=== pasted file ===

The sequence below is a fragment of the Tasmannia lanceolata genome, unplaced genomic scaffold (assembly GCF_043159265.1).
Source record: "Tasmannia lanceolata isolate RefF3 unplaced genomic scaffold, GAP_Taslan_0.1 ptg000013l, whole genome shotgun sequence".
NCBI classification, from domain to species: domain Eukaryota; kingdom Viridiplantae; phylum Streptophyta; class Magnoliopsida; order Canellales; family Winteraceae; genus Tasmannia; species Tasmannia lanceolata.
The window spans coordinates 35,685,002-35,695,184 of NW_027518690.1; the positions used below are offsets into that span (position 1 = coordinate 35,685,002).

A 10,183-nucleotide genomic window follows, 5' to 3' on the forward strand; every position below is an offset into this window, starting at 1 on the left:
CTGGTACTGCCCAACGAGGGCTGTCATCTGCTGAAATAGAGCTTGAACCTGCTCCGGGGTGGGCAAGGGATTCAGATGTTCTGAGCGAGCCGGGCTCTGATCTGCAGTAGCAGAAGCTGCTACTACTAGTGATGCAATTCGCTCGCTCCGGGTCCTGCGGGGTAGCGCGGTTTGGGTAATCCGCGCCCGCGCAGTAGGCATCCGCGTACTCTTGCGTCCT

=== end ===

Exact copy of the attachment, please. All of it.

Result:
The sequence below is a fragment of the Tasmannia lanceolata genome, unplaced genomic scaffold (assembly GCF_043159265.1).
Source record: "Tasmannia lanceolata isolate RefF3 unplaced genomic scaffold, GAP_Taslan_0.1 ptg000013l, whole genome shotgun sequence".
NCBI classification, from domain to species: domain Eukaryota; kingdom Viridiplantae; phylum Streptophyta; class Magnoliopsida; order Canellales; family Winteraceae; genus Tasmannia; species Tasmannia lanceolata.
The window spans coordinates 35,685,002-35,695,184 of NW_027518690.1; the positions used below are offsets into that span (position 1 = coordinate 35,685,002).

A 10,183-nucleotide genomic window follows, 5' to 3' on the forward strand; every position below is an offset into this window, starting at 1 on the left:
CTGGTACTGCCCAACGAGGGCTGTCATCTGCTGAAATAGAGCTTGAACCTGCTCCGGGGTGGGCAAGGGATTCAGATGTTCTGAGCGAGCCGGGCTCTGATCTGCAGTAGCAGAAGCTGCTACTACTAGTGATGCAATTCGCTCGCTCCGGGTCCTGCGGGGTAGCGCGGTTTGGGTAATCCGCGCCCGCGCAGTAGGCATCCGCGTACTCTTGCGTCCT